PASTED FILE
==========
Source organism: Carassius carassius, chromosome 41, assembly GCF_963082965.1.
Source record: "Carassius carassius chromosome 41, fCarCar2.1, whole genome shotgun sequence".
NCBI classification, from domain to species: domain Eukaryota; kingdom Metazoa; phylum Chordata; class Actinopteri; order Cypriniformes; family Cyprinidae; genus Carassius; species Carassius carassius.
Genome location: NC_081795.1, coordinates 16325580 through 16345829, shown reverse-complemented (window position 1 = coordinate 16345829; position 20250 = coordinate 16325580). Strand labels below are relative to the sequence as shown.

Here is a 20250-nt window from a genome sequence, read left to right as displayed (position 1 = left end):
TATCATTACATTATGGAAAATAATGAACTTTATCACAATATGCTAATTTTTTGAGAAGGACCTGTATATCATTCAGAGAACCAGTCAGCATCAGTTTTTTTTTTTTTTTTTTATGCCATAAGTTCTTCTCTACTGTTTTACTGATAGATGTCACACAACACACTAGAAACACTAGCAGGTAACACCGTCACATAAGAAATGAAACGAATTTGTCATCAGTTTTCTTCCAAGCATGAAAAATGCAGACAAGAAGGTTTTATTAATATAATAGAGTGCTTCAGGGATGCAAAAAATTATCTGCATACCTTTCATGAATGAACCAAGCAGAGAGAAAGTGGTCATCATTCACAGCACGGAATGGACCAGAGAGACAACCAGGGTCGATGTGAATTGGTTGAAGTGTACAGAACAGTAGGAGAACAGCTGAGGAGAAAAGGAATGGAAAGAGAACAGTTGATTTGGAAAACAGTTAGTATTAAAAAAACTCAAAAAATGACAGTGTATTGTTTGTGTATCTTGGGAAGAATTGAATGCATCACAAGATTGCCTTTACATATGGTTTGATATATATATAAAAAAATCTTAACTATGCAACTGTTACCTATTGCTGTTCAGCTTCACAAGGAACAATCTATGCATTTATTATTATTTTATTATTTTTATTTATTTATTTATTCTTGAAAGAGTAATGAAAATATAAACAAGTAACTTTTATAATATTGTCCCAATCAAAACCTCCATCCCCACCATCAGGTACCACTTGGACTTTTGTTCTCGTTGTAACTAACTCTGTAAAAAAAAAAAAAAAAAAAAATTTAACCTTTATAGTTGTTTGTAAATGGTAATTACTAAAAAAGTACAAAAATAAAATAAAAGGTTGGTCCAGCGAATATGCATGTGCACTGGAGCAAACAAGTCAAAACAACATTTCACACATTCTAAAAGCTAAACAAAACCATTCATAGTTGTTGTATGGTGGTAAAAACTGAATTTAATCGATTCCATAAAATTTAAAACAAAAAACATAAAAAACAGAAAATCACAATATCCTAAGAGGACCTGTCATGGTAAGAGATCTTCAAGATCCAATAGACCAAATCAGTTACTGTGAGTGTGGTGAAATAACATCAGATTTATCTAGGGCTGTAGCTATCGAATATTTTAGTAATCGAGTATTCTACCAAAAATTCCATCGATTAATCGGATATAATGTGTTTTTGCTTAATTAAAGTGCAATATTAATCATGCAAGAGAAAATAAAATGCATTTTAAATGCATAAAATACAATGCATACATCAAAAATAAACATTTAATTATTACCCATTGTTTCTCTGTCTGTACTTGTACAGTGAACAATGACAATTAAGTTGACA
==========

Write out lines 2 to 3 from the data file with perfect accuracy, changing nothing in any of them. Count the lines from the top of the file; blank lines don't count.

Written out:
Source record: "Carassius carassius chromosome 41, fCarCar2.1, whole genome shotgun sequence".
NCBI classification, from domain to species: domain Eukaryota; kingdom Metazoa; phylum Chordata; class Actinopteri; order Cypriniformes; family Cyprinidae; genus Carassius; species Carassius carassius.